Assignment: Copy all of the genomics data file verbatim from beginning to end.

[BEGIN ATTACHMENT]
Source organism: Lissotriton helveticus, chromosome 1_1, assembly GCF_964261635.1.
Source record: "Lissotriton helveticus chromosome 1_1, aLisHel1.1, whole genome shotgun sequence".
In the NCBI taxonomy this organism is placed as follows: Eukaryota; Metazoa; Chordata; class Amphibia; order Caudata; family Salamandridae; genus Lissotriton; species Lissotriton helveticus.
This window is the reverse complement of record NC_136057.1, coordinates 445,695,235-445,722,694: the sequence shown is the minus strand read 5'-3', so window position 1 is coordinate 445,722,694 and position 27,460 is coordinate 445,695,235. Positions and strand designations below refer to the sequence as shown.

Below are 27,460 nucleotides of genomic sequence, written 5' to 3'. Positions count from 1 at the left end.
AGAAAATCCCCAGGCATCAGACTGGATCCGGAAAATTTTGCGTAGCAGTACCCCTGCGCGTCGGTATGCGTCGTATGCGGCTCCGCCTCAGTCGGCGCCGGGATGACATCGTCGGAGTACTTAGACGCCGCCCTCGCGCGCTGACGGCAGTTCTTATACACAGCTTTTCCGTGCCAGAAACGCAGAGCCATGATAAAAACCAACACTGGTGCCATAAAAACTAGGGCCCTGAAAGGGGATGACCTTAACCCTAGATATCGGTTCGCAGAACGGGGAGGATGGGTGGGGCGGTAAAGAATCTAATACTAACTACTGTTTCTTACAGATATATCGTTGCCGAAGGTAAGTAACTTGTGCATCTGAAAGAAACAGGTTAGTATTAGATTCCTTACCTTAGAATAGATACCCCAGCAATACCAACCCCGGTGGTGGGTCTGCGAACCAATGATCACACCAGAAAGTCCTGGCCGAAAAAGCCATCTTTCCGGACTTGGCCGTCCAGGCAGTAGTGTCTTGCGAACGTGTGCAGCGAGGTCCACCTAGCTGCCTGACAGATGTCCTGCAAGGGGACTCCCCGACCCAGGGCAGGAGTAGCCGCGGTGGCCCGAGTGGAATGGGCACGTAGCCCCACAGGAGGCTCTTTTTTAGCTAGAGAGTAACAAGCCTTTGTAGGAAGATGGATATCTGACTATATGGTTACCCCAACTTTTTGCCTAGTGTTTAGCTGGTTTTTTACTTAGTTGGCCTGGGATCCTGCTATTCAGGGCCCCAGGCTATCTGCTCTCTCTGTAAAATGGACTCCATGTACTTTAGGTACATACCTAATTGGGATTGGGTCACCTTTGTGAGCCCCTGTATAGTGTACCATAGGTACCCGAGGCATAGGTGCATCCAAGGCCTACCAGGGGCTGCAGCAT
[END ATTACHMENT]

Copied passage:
Source organism: Lissotriton helveticus, chromosome 1_1, assembly GCF_964261635.1.
Source record: "Lissotriton helveticus chromosome 1_1, aLisHel1.1, whole genome shotgun sequence".
In the NCBI taxonomy this organism is placed as follows: Eukaryota; Metazoa; Chordata; class Amphibia; order Caudata; family Salamandridae; genus Lissotriton; species Lissotriton helveticus.
This window is the reverse complement of record NC_136057.1, coordinates 445,695,235-445,722,694: the sequence shown is the minus strand read 5'-3', so window position 1 is coordinate 445,722,694 and position 27,460 is coordinate 445,695,235. Positions and strand designations below refer to the sequence as shown.

Below are 27,460 nucleotides of genomic sequence, written 5' to 3'. Positions count from 1 at the left end.
AGAAAATCCCCAGGCATCAGACTGGATCCGGAAAATTTTGCGTAGCAGTACCCCTGCGCGTCGGTATGCGTCGTATGCGGCTCCGCCTCAGTCGGCGCCGGGATGACATCGTCGGAGTACTTAGACGCCGCCCTCGCGCGCTGACGGCAGTTCTTATACACAGCTTTTCCGTGCCAGAAACGCAGAGCCATGATAAAAACCAACACTGGTGCCATAAAAACTAGGGCCCTGAAAGGGGATGACCTTAACCCTAGATATCGGTTCGCAGAACGGGGAGGATGGGTGGGGCGGTAAAGAATCTAATACTAACTACTGTTTCTTACAGATATATCGTTGCCGAAGGTAAGTAACTTGTGCATCTGAAAGAAACAGGTTAGTATTAGATTCCTTACCTTAGAATAGATACCCCAGCAATACCAACCCCGGTGGTGGGTCTGCGAACCAATGATCACACCAGAAAGTCCTGGCCGAAAAAGCCATCTTTCCGGACTTGGCCGTCCAGGCAGTAGTGTCTTGCGAACGTGTGCAGCGAGGTCCACCTAGCTGCCTGACAGATGTCCTGCAAGGGGACTCCCCGACCCAGGGCAGGAGTAGCCGCGGTGGCCCGAGTGGAATGGGCACGTAGCCCCACAGGAGGCTCTTTTTTAGCTAGAGAGTAACAAGCCTTTGTAGGAAGATGGATATCTGACTATATGGTTACCCCAACTTTTTGCCTAGTGTTTAGCTGGTTTTTTACTTAGTTGGCCTGGGATCCTGCTATTCAGGGCCCCAGGCTATCTGCTCTCTCTGTAAAATGGACTCCATGTACTTTAGGTACATACCTAATTGGGATTGGGTCACCTTTGTGAGCCCCTGTATAGTGTACCATAGGTACCCGAGGCATAGGTGCATCCAAGGCCTACCAGGGGCTGCAGCAT